'Sounds Of The Unborn'; Whale Calls Help Map The Ocean Floor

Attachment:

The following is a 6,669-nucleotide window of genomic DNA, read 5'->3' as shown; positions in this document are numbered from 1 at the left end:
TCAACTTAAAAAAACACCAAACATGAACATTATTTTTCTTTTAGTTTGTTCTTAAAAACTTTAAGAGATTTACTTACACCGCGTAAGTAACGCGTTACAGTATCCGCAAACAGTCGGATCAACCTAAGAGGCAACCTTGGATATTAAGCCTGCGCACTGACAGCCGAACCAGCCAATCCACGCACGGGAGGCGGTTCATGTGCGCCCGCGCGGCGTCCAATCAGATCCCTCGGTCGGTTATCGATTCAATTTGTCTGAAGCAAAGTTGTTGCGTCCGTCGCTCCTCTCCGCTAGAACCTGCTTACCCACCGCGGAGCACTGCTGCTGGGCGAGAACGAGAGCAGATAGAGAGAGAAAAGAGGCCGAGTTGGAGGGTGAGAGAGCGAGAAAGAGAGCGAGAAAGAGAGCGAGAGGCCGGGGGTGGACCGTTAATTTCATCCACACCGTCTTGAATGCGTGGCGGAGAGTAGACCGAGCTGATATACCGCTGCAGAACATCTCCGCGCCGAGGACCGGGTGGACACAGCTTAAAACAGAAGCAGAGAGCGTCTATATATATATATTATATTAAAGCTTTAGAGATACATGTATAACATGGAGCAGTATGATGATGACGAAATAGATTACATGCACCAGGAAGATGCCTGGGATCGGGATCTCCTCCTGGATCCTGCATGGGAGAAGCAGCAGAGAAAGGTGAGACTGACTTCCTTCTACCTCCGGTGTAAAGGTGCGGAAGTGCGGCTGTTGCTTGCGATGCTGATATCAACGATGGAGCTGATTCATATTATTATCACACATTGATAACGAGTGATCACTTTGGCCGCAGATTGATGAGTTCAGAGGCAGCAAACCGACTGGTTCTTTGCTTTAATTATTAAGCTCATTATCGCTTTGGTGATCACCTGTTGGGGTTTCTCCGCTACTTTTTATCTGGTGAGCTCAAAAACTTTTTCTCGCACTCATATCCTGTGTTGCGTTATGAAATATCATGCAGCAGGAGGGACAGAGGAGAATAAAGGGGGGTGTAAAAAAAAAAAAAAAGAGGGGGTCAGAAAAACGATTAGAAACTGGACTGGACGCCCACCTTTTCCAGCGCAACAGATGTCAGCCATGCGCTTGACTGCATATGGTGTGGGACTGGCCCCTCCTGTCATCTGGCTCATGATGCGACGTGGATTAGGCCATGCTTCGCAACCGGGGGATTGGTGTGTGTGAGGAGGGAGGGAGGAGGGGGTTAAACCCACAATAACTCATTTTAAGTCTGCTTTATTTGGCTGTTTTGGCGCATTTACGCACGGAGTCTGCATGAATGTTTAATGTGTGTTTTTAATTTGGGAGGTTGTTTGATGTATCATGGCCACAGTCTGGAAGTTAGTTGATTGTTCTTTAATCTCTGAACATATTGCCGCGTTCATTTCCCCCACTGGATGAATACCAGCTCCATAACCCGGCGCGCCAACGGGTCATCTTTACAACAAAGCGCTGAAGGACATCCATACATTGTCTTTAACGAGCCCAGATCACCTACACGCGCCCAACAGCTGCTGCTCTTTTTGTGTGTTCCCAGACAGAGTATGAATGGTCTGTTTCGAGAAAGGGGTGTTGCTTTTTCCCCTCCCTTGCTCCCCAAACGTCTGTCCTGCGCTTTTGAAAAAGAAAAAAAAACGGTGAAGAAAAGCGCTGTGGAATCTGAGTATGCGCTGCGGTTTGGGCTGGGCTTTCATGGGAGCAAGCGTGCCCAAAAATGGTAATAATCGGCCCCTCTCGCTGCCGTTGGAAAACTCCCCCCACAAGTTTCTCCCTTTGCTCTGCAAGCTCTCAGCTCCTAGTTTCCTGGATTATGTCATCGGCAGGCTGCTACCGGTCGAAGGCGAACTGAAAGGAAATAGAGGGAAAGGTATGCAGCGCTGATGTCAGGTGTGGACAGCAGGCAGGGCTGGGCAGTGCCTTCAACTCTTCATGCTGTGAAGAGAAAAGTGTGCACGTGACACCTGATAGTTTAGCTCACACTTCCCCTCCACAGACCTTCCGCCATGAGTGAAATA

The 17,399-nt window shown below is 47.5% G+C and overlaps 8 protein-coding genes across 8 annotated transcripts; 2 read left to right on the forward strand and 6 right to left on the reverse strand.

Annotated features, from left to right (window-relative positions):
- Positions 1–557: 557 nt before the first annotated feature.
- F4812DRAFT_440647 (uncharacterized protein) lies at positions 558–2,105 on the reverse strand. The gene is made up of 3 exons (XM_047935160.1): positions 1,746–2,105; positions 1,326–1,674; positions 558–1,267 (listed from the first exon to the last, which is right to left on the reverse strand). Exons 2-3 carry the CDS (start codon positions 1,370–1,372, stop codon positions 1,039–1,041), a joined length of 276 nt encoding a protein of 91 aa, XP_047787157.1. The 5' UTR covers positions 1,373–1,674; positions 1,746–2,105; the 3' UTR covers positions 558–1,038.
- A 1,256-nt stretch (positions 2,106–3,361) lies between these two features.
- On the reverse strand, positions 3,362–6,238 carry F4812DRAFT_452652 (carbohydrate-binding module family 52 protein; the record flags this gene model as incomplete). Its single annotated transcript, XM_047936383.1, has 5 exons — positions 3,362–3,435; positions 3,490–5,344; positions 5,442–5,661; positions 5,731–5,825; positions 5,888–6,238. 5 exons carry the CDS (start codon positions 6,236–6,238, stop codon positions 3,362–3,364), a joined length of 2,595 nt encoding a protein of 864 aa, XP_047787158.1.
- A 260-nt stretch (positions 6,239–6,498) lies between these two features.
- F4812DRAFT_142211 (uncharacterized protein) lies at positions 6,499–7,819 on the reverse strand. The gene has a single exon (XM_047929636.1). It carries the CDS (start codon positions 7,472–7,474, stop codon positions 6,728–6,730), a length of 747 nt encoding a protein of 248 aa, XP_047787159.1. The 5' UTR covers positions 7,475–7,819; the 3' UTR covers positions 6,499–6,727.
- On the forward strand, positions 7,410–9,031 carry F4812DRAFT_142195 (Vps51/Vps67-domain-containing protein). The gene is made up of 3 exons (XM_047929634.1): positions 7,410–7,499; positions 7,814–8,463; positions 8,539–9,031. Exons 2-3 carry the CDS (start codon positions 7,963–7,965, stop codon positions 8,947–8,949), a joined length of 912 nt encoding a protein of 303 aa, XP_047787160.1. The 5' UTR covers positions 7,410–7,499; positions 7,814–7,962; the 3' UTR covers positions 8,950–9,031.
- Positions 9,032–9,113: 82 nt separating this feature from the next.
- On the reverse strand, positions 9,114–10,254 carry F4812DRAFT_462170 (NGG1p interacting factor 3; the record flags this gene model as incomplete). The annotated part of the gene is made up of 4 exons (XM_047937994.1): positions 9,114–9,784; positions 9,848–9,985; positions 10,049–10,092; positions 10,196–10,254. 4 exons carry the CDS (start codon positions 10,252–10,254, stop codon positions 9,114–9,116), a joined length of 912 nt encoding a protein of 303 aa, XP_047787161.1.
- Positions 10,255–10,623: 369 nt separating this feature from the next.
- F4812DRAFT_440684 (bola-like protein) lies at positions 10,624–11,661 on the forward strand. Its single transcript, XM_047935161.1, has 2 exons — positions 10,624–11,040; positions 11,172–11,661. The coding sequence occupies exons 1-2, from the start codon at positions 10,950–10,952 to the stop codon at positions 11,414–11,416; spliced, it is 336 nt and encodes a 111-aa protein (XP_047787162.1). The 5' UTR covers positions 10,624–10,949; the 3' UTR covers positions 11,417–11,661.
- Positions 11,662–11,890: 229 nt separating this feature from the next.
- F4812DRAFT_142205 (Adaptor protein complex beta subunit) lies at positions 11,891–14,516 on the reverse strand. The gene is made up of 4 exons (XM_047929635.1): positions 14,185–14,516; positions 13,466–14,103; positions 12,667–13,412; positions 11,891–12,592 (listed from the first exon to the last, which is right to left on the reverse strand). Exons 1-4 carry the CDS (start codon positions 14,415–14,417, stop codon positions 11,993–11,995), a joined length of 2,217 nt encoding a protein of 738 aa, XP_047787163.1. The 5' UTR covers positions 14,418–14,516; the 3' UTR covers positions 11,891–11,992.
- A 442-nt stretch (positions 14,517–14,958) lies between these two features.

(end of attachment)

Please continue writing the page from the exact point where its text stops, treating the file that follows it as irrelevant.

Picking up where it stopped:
From npr and wbz. You are impure o'dowd and i'm tanya moseley. It's here and now people in texas are miserable right now. After the entire state was hit by a winter storm that brought snow and frigid temperatures. Millions of people have already gone more than two days without power. A lot of people don't have running water and it's not over more. Snow and freezing. Rain is falling today in parts of southern central and eastern texas. Let's bring in dominique walsh. He joins us from san antonio. He's with texas public radio and dominik. Some people are going into their third day with no power. Give us a sense of the scope of these outages. it's still massive urquhot. Which is the operator of the state grid here in texas or cut. Says they're stole two point. Seven million households without power. And you know that's not two point seven million people that's two point seven million households with families lots of people talking about millions and millions of people who have now gone forty eight hours more without power What what are these power companies saying today about win power will be restored in why. The storm caused such a massive power failure in texas. So as for the second part of that question. The y It's the same problem that we saw on sunday. As the snow started. Falling temperatures started to plunge demand for power for heating surged at that same time of power. Plants were knocked offline by the weather because they were not properly whether as for a winter storm. So you had surging. You had surging demand and dropping supply. That's why these rolling blackouts started since then. The storm has also taken offline. You know various pieces of equipment so you have a mix of demand driven blackouts as well as equipment damage driven blackouts as for wind. That will be resolved. There has not been a definitive timeline. Laid out just yet What urquhot and other companies are saying. Is you know hold tight. They're working on it but really might not be resolved until the temperature starts to rise which might be later this week into the weekend but again no definitive time line okay. Dominic to add to this misery misery. As i mentioned there are people in the dark and without running water or with very low water pressure and and there are boil water notices in some areas. What's going on with the water. Yeah so the situation really depends on where you are. I can tell you my apartment in san antonio. The pipes have been frozen since late sunday. In other parts. Power to water treatment plants have been affected so what a treatment plants in some rural areas have been knocked on offline so those areas other shutdown water or have put you know. Boil water notices in place in other areas like like houston. There's very low water pressure because people have been dripping their faucets. that's affected the water quality. Houston now has a boil notice for its water. But here's the thing about these boil. Notices in texas a lot of homes rely on electric stoves. if you can't heat the water you can't bring it to a boil so yeah it's a problem for a lot of people across the state and even even even if you do have water and supposed to boil it. You might not be able to if you don't have electricity There's another storm bringing snow and freezing rain today. People in texas are not used to navigating roads in this kind of weather and without power. We're hearing that stoplights aren't working. How are the roads right now. The roads are still terrible. Officials saying do not drive. If you don't have to. I believe tomorrow will mark the one week. Mark of that awful pile up in fort worth more than one hundred vehicles. Six people killed in that pile up Things have gotten worse since then so the messaging from all the officials is stay off the roads. If you can yeah. The weather has also ended food and other supply chains or grocery stores and pharmacies and other businesses. Open them are. It depends on where you are what business it is. Some of them are. But you know trucks haven't been able to make consistent. Frequent supply vans said. The supply lines have have fallen short. We're seeing a lot of photos and videos of empty grocery stores shelves targets. Heb's here in texas walmart's all of them are starting to run short on supplies so even if they are open they might not have everything you need and because of covid nineteen precautions. There are often long lines outside of the grocery stores stretching for blocks and blocks people having two hours to get inside to a grocery store. That doesn't have everything they need. Yeah we know. There are warming centers and food. Pantries open a lot of these nonprofits are asking for donations dominic. You mentioned that your pipes were frozen. How are you doing. I'm okay so i actually left my apartment and more coworker who fortunately does have power because they're on the same circuit as critical service for folks who might not have power or water though the thing to do if you are you know looking for help is if you're in his city call three one one. If you're in a rural area call two one one. They should be able to give you resources in terms of where to go for warming centers food pantries other things like that is also lots of mutual aid. Work going on right now but even all of these services have been impacted by the weather so and also covid. Nineteen is complicated. Some of these warming centers so various cities are starting to open up more resources and again three one one for cities to one one for rural areas to find those resources. Thank you so much for that reminder and you stay safe dominic thank you so much. Thank you tanya. That's texas public. Radio's dominic anthony. Walsh in san antonio former president trump could still face legal consequences for the capital insurrection despite his recent acquittal by the us senate democratic representative bennie thompson of sippy has filed a civil lawsuit against him accusing the former president of conspiring with far right extremists. That stormed the capital last month. Here's thompson on cnn. Last night i'm convinced that he acted irresponsibly. We're bringing this action. I look forward to having my day in court. Emily brazilan has been following this and other legal problems pending against trump. She's a senior research scholar at yale law school and a staff writer at the new york times magazine. Hi emily so congressman thompson is invoking something called. The ku klux klan act alleging that trump conspired to interfere congress certification of the electoral college count. What's whose argument. His argument is that president. Trump made specific threats. This is what that he would have to show to win the congressmen including actions that threaten the right to vote and prevent federal officers from doing their job. So this is a law that was passed in the eighteen seventies when there was a lot of concern about the ku klux klan. A threatening black people terrorizing them and terrorising members of congress in a way that threatened the right to vote and so the idea is to take that law and apply it to trump's role in the assault on the capital on january. Sixth has that law ever been used in modern times. It's been used rarely not because it couldn't apply but because the supreme court in the eighteen seventies and eighties was pretty hostile to it and blocked a lot of claims by black lit against and so it kind of fell out of favour recently. The nwa see legal defense fund and the couple of other groups have tried to kind of resuscitate it. And so. that's what you're seeing. Here is the idea that this historical law could be relevant in modern times given these very particular facts. Well this is interesting. Trump was acquitted by the senate in his impeachment trial of course and it was considering some of these same questions but of course what thompson is doing. Here is a civil lawsuit. So what kind of legal hurdles does he have to clear in order to win so he has to show that there were specific. Threats made that would prevent federal officers from doing their jobs. That was the The thing that congress was concerned about in the eighteen seventies was the idea that there were members of the kkk who were preventing the federal government from ensuring the right to vote and that was a particular context in you know our tortured history about race in this country and then the question is whether trump's remarks and encouraging of the capital seldom refusal to stop it really is applicable here because it was also a threat that didn't let federal officers address the right to vote. We'll this of course not the only lawsuit. The former president is facing is also under investigation by the attorney. General of new york and the district attorney of new york. A those cases touch mostly on his business dealings. What kind of threat do they pose for trump. I mean the the most basic way to think about this is that it's an inquiry into tax fraud and this question of whether trump and the trump organization have inflated the value of assets. They own to get favorable loan rates and to get tax write offs and weather. This could even merge virginia criminal activity. So that's what both the new york attorney general and the manhattan. Da's office are investigating. There's also what's going on with georgia. Prosecutors they're investigating trump's attempts to overturn the state's election and that phone call that he made the secretary of state. What are the range. We've talked about a couple of cases here. What are the range of consequences that the former president might be facing well in some ways the georgia increase the most serious because this could lead to criminal charges against former president trump. the district attorney in georgia is investigating whether the facts of that call to the secretary of state that encouraged him to you know quote find votes that would presumably flip the election whether that is criminal solicitation to commit fraud We usually give public officials in pretty broad range and being able to challenge election results. Because we wanna make sure that those results hold up but if trump was doing something that was actually pushing election officials to change the results fraudulently and if he knew that was what he was asking that could be fraud. Emily babylon senior research scholar at yale law school and staff writer at the new york times magazine. Thanks very much. Thanks for having. President biden back in washington today where he's pushing to get his recovery package through congress and just last night in milwaukee the first town hall of his presidency. He made some bold promises about vaccines in schools. Reopening npr national political correspondent. Mara liasson joins us now in march. Let's hear what biden said at the cnn townhall last night when he was asked about vaccines we came in office. There was only ah fifty million that are available. We have now by the engine. July will have over six hundred million doses enough to vaccinate every single american. Big promises the on track to get that done well. He's on track to hit it if a lot of other things fall into place if the supply keeps up if he finds enough what he calls vaccinate tours people who can actually administered the shots and the white house put out a vaccination progress chart today with the seven day. Average daily doses. And they're going up. They started january thirteenth less than a million doses of vaccines day administered now february tenth through sixteenth. One point seven million a day and kept on going and that rate yes. You'll meet his target all right. Well we're gonna keep a close eye on those numbers. Meanwhile on the issue of education The white house has had some miscommunication recently about schools reopening but last night biden said that his goal was to open the majority of k. Through eight schools in the next one hundred days that is different. Mara than what. We've heard from his from his press secretary. He corrected that his press secretary headset a remarkably low bar of what he meant by school opening. She said that it meant having half of them. Having in person instruction one day a week by the end of the first one hundred days last night in that meeting by said that was a mistake in communication. He wants to see k. Through eight classes back five days a week And it's important to do this because school. Openings is becoming a huge political issue. A republicans are saying the biden administration is aggressive enough to get kids back into school that they're kowtowing to the teachers unions Opening schools too. Many americans is the single most important signal of getting back to normal. In addition to the many many reasons why it's so important for kids and parents to get schools open again so this has become a political issue and the president wanted to correct the record last night and this was his first big appearance in public after the impeachment trial. He likes these kind of events. Hasn't gotten to do them very much. Because of the pandemic how did he do in the spotlight. Would you think. I thought he did fine. He was all the things that biden is. he was empathetic. He seemed to know his brief. He also was very loquacious and also kind of boring. He went on and on at times but he didn't make any big gaffes which is always the concern about biden as a political performer. But this is a a format that he likes. He likes to engage with people many times. He said two questions. Could you stay after. And i'll see if i can help. You will give you some information. So i think he did fine. Npr national political correspondent morrison liasson. Thank you so much. You're welcome what you're hearing is a selection of luca. Japan keys debut album and it was created by her parents before luca was even born parents. Are elizabeth hart the basis from the band's psychedelic ills and producer. Ivan de as matei they used synthesizers and bio sonic devices to record and translate the sounds of elizabeth's womb and elizabeth an iv. Join us now. Welcome to the show. I think every new parent when they first hear those sounds of that first ultrasound feel like this is music to my ears but you actually took this one step further. Take us to that first decision to turn the sounds of luca into an album elizabeth. Well if he had been Working a lot with this By sonic midi device with recording plant music. So as i had progressed in my pregnancy we recorded this album. When i was in the last trimester so eight months seven and eight months We wondered what it would be like to try this technology on me. Yes and so. I haven't been playing around with this. Let's let's talk a little bit more about this technology. As as elizabeth said it's called a amid it's a device connected to elizabeth stomach that fed data into synthesizers. That were at your hands. Can you describe more about how this works. And actually how long this process was ivan. I think the simplest example that is accessible to everybody is the polygraph you have. Electrodes connected the measure of receive your electromagnetic impulses and the changes in that current every living being hats. Yes people have developed technology from which this same electromagnetic impulses are translated into me. Notation for people that don't know what mediais meetings of musical language that carries or contains information of what notes in what position for how long dusting formation at from lizards and lucas bodies combined. That is translated into this score is like if they were the musicians choosing what to play and synthesizers are the sounds. I choose to apply to that information that is being picked up. This took quite a while right. Each session took about five hours. The first session was kind of like dipping our feet in the ocean. Trying to understand what we could get from this experiment. Both elizabeth and i would be in the studio and she would sit in front of the speakers and we will blast the music pretty loud because we wanted her to be immersed in this music that she also was producing in real time to be influenced. What you're producing is very interesting. This is so interesting because what you're saying here is you. Also we're trying to keep the integrity of of luca's musical autonomy As you put it specifically as you describe a way to allow her message to exist in its raw form. Let's listen to the song on the album called v four point three two. Hi you know Elizabeth than i ever would so so powerful and wonderful about music. Is that the interpretation of it is in the hearts and the minds of the listener and a lot of times that's separate from the original and ten of the artists. But what you're saying here is this. Is lucas message. So i want to know from both of you. What messages do you hear when you listen to this song. I'll start with you elizabeth. Well i think for me it was just sort of you know you wonder things especially as it gets closer to the time when you're going to meet your child of what are they thinking. Because i when i was pregnant i kept feeling like she was really quirky or something. I dunno things make me laugh or i. The thing about this technology and the thing is that it's it's actually not intellectual music that you know. These sounds aren't chosen. Like i would choose to write something bass or guitar other things. It's just what's created by the impulses and so to me. That's i don't think it's a direct message but it's an interesting way of thinking about it. You know it is. I mean for you. Are you thinking this way to right. It's not intellectual music. But as elizabeth said she was trying to think about the personality of her child. Any person who's been pregnant before knows they're making a lot of movements in the air and once you can actually hear that on an audio level it kinda changes the dynamic in what what. You're actually hearing. What do you hear when when you listen to lucas music for me. The most beautiful outstanding part of the project is this was saying that the no intention behind when we play music. There's an intention anti those feelings that we want to convey with this like autopilot withdraw the driver and send. You're going places that you wouldn't go yourself. Yeah so for me an engineer. He was a beautiful. If you were a kook and they bring you great ingredients a cool experience for sure. Let's hear another song elizabeth Luca is fifteen months old right now and so now you actually know her personality very well. And there's no guessing has she heard the album has. Has she responded in the way. That only a fifteen month old can at this point if she actually is heard it will. She has because When we were mixing the album she was always there so she was exposed to it a lot during the nixon process and she did seem to recognize the music like one time we had something else playing and then switch to this and she kind of looked at both of us like i know what that is yeah. I thought this mix was done. Well how should listeners. Approach this album. I think this was going into a lab without having any chemical background. He was like okay. Let's play this playground of sounds. Let's see what we can do this new way of generating musical writing. Music certainly took us through a totally new journey. Well thank you for allowing us to be on your journey through this album. That was elizabeth hart and yvonne de as my day on the album sounds of the unborn created using the sounds of their daughter while she was in the womb. Lucas also will officially be released in april elizabeth and ivan. Thank you so much. Thank you turn support for here. And now and the following message come from sudi. Why spent months coating when you can build powerful customized applications in days zuhdi offers an affordable solution to build apps for your business apps that integrate into all your current systems and data sources and you're zuhdi subscription always includes unlimited apps and unlimited users. Learn more at zuhdi dot com decades before the civil rights movement of the nineteen fifties and sixties. Marcus garvey attracted millions of followers with a message of black self sufficiency and black nationalism in africa for our black history month special series the seismic influence in complicated legacy of marcus. Garvey listen now to the through line podcasts. From npr president biden is meeting with labor union leaders at the white house today on the agenda infrastructure and green jobs. The meeting follows a new report from a former secretary of housing and urban development. The couldn't form biden's long-term infrastructure plans here now transportation analyst. Seth kaplan has more on this story. Peter hey so. What are the unions on from the white house. And what do we know. So far about president biden's plans what unions always want is jobs good. Jobs and president biden wants to invest a lot in infrastructure particularly clean energy clean transportation projects. He's argued that that can go hand in hand with jobs. He started off on kind of a bad foot with labor unions because one green initiative was to initially To immediately cancelled the keystone pipeline. First day on the job for him and that resulted in layoffs so now he's back to showing look he wants to spend trillions of dollars in that that's going to create a whole lot more jobs in his view than than the keystone cancellation a cost. He's probably learning very quickly. That there are competing interests on every issue right so for sure. there's a new report from the former hud secretary henry cisneros and the kinder- institute for urban research that may be guiding some of his thinking here on infrastructure it identified about eight thousand nine hundred product projects that biden should focus on. Let's take roaming. we're not gonna take through all of them but let's through at least what you think. The priorities look like. They could be right. Well they said there are three big categories. He said essential infrastructure after the pandemic climate resilience and urban rural connections. And one thing. I thought was interesting. One thing in particular that showed up in two of those three categories and that's broadband and peter s. You know for a lot of us. We can joke now about the the dial up internet days but for a lot of americans in rural america especially those days are still here. They still don't have fast internet and that is now essential infrastructure and the report makes that point that infrastructure isn't just what we picture traditionally is infrastructure. You know bridge for example But something like broadband which is still lacks in in a lot of america would require some public investment to get there because the problem. There is that it's just so expensive to do that. The companies that provide a lot of us with fast internet service aren't willing to do it on commercial terms in rural america. What are some of the big ideas for transportation. You are transportation after all you a to clean transportation so that means electric vehicles. First of all we've seen a big movement recently in terms of the big automakers really embracing acknowledging that that that's the future but there to sort of a gap in terms of an opportunity for public incentives to get that going in that of course could create jobs as well and then when it comes to energy focused this week. This report was a long-term project not not prepared with what's going on in texas than elsewhere in mind but we see now all all kinds of needs in that regard to alternative energy could perhaps diversify the the energy supply and help when a situation like this comes up in the future. This is all great in theory. It'll be tough potentially to get any of these things through congress. But we'll see here now transportation analyst. Seth kaplan thank you so much for your time. They feed her. The state of georgia is looking to overhaul. Its citizens arrest statute. It's a statute that was used to defend the three white men that chased shot ahmad arbery black man last summer. Who was out jogging. The ability to arrest citizen dates back to the civil war in it allows citizens to detain someone if a crime is committed in their presence or with their knowledge. There is no evidence that aubrey had committed any crime. Emma hurt from member station w. a. b. e. in atlanta has been following the efforts to change the law and she joins us now emma. Welcome hi tania. Hi so a group of mostly democratic lawmakers began advocating for the repeal of this statute back in may how at this proposal which is spearheaded by the way by the republican governor. Change the ability for a citizen to arrest someone. Yes sir right now. As you mentioned the statute is really vague. Allows anybody if you witness a crime to arrest. Somebody else doesn't say anything. I should add about killing someone. Which is what happened to ahmad aubrey. As we know in this new plan would repeal that statute and replace it with one. That just allows really specific kinds of citizen detainment as they're calling it like a shopowner who witnesses shoplifter and it. Also explicitly prohibits any use of force except in self-defense. Okay as i mentioned this dates back to eighteen sixty three and this. This law was established during really one of the worst periods of racial tension in our history and it's remained unchanged as you said. What was the original intent behind it. Yes provision like this really date back to medieval times kind of the ideas when police couldn't arrive on time or law enforcement wasn't around citizens had to take things into their own hands and the georgia law as you said dates back to eighteen sixty three in the states original code which was which was drafted by secessionist. But we don't know exactly why we don't know what the intent was. We know that georgia leaders have decided that it really leaves too much room for what they're calling vigilantism so people taking the law into their own hands. That's what the men who are in jail for murder. Say they were trying to do. Even though there's been no evidence that he committed the burglary they accused him of. And it's also why are brees. Death has been called a modern day lynching because this really does evoke So much of what we saw in in the south especially in decades past. What's the next step in this process of overhauling the statute. This is a really good chance of passing. Got the governor support other of the state's top republican officials and democratic leaders in the legislature. As well who've been calling for this since may and you know if the past is any indication there was a similar push To pass georgia's hate crimes law in the summer after our brees death and that sailed on through. So we're expecting this to move pretty quickly and smoothly. This is really a second promise that lawmakers made to the brunswick community along with citizens arrest after after the outrage. That's emma hurt with member station w. a. b. in atlanta. Thank you so much. Thank you for having me. Tanya the republican senators who voted to convict former president trump continue to face backlash from their own party. Republican senators bill cassidy of louisiana in richard. Burr of north carolina are the latest to be censured by their state parties. The chairman of the north carolina republican party. Michael watt lee explained his decision today on morning edition. You know as a member of the senate you you have the absolute right to vote your conscience how you feel but at the same time we felt that it was important to put out a statement saying that we disagreed with those actions. Let's get another perspective from douglas. High used to work for senator berries also a former spokesman for the republican national committee. He's on skype douglas. Welcome thank you. And what kind of statement do you think. The north carolina republican's made by censoring senator ultimately adum one. I've known michael watt for a long time. I liked michael but if you look at the statements that he's made he's tried to bend over backwards to say. We still like richard burr. He can make his vote of conscious. But we had to make a decision here. He knows this is the wrong thing to do. And hundreds of state activists doesn't represent the broad swath voters and let's remember richard. Burr wasn't elected to represent republicans he was elected to represent the entire state and then meanwhile since the election in north carolina alone more than fifteen thousand republicans have left the republican party and have registered unaffiliated if i want to elect more republicans north carolina. I don't spend my time fighting one of our own. Who's been there for twenty years fighting for north carolina. I try and register more voters and look to why voters are leaving my party. You say he knows it was the wrong choice. But this vote was unanimous dissent at all. Even in the decision to censure this senator so really no yes i look. I i on cnn with john berman. Yesterday where again. He went a bend over backwards to say. Richard burr. still a good senator. You know having worked for richard br. I know that he focuses on doing the right thing. Burst and doing the politically expedient thing second. So what's going on. i mean what. What are the conditions like out. There that are that are forcing these republican party members to do this why it's a loyalty to donald trump first and foremost and some of that is fundraising. Some of that is wanting to be a part of that team. Even though it's a team that again is hemorrhaging voters in state parties throughout the country. What they're doing unfortunately means that as the party gets smaller it gets trump or so there listening to those loud and angry voices even more but county chairs and st shares are not voters as you know. This is not just happening. In north carolina we've seen essential votes since the election really in places like louisiana arizona wyoming in pennsylvania republicans are considering censoring. Senator pat toomey who voted to convict trump. And here's a county. Republican chairs. name is dave ball. Talking about to vote on k. D. k atv in pittsburgh we did not sent him there to vote his conscience. We did not certain there to the right thing or whatever setting the way we sent him there to represent us. Did you ever think that you would hear something like that from someone in the republican party. Absolutely because i already have. I remember in two thousand fourteen when i worked in the house of representatives are republicans. Were pushing a series of bills that we caught making life work to deal with things like employment training and flex time for working parents and a republican member on the floor said to another. Why are we doing all these things to help people. And so it's not a surprise to me because donald trump is as much of symptom as he is the cause of where republicans are this predated. Donald trump it will outlive donald trump. But the reality is for that. County chair pat toomey. I can't speak for pat toomey but he wasn't elected to serve a particular county party. He was elected to serve all of pennsylvania. And let's not forget that joe biden won pennsylvania right. I'm looking at what happened in utah. Sure you saw the senator. Mike lee voted to acquit. The former president senator mitt romney voted to convict and the state party as republicans. Were talking about century romney. The state party released a statement this week. That said the differences between our own utah. Republicans showcase a diversity of thought. In contrast to the danger of a party fixated on unanimity of thought. What do you think about that statement. And with the what's going on in utah the approach. It's refreshing to hear something like that part of that though is donald trump is not popular in you talked. He underperformed there Last time utah. Republicans no proceed at your own peril if you want to be a part of team. Trump is a dangerous road to be on. We often see national politics through the lens of congress right but how much power do you think. These state and county parties actually have in shifting the dialogue and the direction of politics in this country on the local and state level. They have enormous influence. They have an impact on the structure of the republican national committee. But it's not moving anything. Broadly when it comes to voters in his statement. Michael watt lee talked about the one hundred county chairs but there are a lot more than one hundred republican voters in the state of north carolina. Just as there are in any state and those voters aren't focused on the internal machinations county or state party there looking for issues and results and as republicans spend time going after their own again especially when they're losing. Republican voters is says at twenty twenty two which historically should be a good year for republicans may not be because they're willing to give away voters in the name of trump. Douglas high used to work for north carolina. Senator richard burr also a former. Rnc spokesman. thank you thank you. Scientists trying to map the pacific. Seafloor got an unexpected assist from the world's second largest mammal. These fin whale songs are usually treated as noise by seismologists because they muddy data gathered at the bottom of the ocean but new research published this month in the journal. science found the lao chirps that fin whales. Make actually have a similar effect as the advanced instruments. Seismologists used to peer into the earth's oceanic crust vaslav kuna is a post doctoral fellow at the institute of geophysics in prague. This discovery was part of his research at oregon state university and he joins me now to talk about it. Welcome to the show. Oh thanks for having me. Let's hear a little bit more of what these fin whale chirps sound like these are fin whale calls. That have been sped up ten times so they're audible to the human ear bit. Tell us about when you realize. These sounds might be more than just noise. It was actually quite a coincidence. I was working with seismicity. And we had these ocean bottom seismic stations on the on the ocean bottom and searching through the data and looking On something that was irc related. I realized fin whales. And because i found out that there might be some signals. That are actually not just the water waves that are traveling food water but also some subsurface signals. Give us a sense of how loud these whales are so very long without those are one of the loudest sounds in the ocean. They are about one hundred eighty nine decibels which is comparable to Engines of ships so they are very very loud. Were you surprised. No one else thought to us. Well songs in this way before. Actually yeah. I was quite surprised because for me. I'm being as ice marches. This is kind of an obvious Use of them. But i suppose that mostly female calls and other organizations there have been studied extensively by biologists and by people who are interested in wales themselves. And not that much seismologists that would be looking at it from different perspectives. So yeah. I was quite surprised that nobody has fought of this before. Okay let's break down your work a little bit. So what exactly are you trying to figure out about the sea floor. And how do you typically go about getting that information so in sizemore g. It's a quite common task that we are trying to display. What's underneath the ground. Meaning if you are trying to find out what. The fitness of crust layers are and also the seismic of all city in those layers. And we need to know these things for many applications spike. Oil and gas industry uses this information a lot. But also for scientific applications for geology equatorial g and insides me too so we always need to have some kind of a source of signal that travels beneath the crown and then bounce off layers in the ground and then receivers that can receive these signals and based on the time that the signal travels from the source to the receiver we can calculate the thickness and the velocities within the crust and the source is usually something that is called an air gun which is like a quite large pressurized chamber about those are very expensive and also they create a lot of noise in the ocean that is being debated for ocean wildlife. Oh that's interesting with the air guns. How do the will calls compared to the air guns. They are not as loud as arrogance and also defend wales. They've quite narrow frequency range and the arrogance the much more broadbent so they go from these low frequencies to hundreds of hurts so characteristics of the sound or of the signal definitely favors the however the females are just out there already and you have recorded so many of them and also we just don't need to create artificially those signals that made the wildlife out there. Do you think this Finding reduce the use of air guns in the future. Well the can on definitely replace against because they can penetrate deeper and we can get. Higher resolution of the subsurface using arrogance is very expensive and also is being quite a bit regulated. So i think at some places where we cannot Either afford or cannot use organs for ecological reasons we may get like some supplement from well calls and we can use them in a similar manner butts. Love you're a- seismologist benefiting from biology. But could it go the other way too. I mean finn. Wells are endangered. Could this research help. Biologists and conservationists actually protect them. I think in a way it can also has been studied on ocean bottom seismic stations previously. So i would not say that my study is the first of its kind in this manner studying or using seismological tools to study. Wales is definitely possible. And and we can track whales and we can maybe estimate quantities and yeah methods similar to what i showed him. The paper can be used and can help vialli butts. Kuna is a postdoctoral fellow at the institute of geophysics in prague. Thank you so much for sharing your work with us. Thanks for having me and here. Now is a production of npr. In wb you are association with the bbc world service. I'm tanya moseley bureau this is here.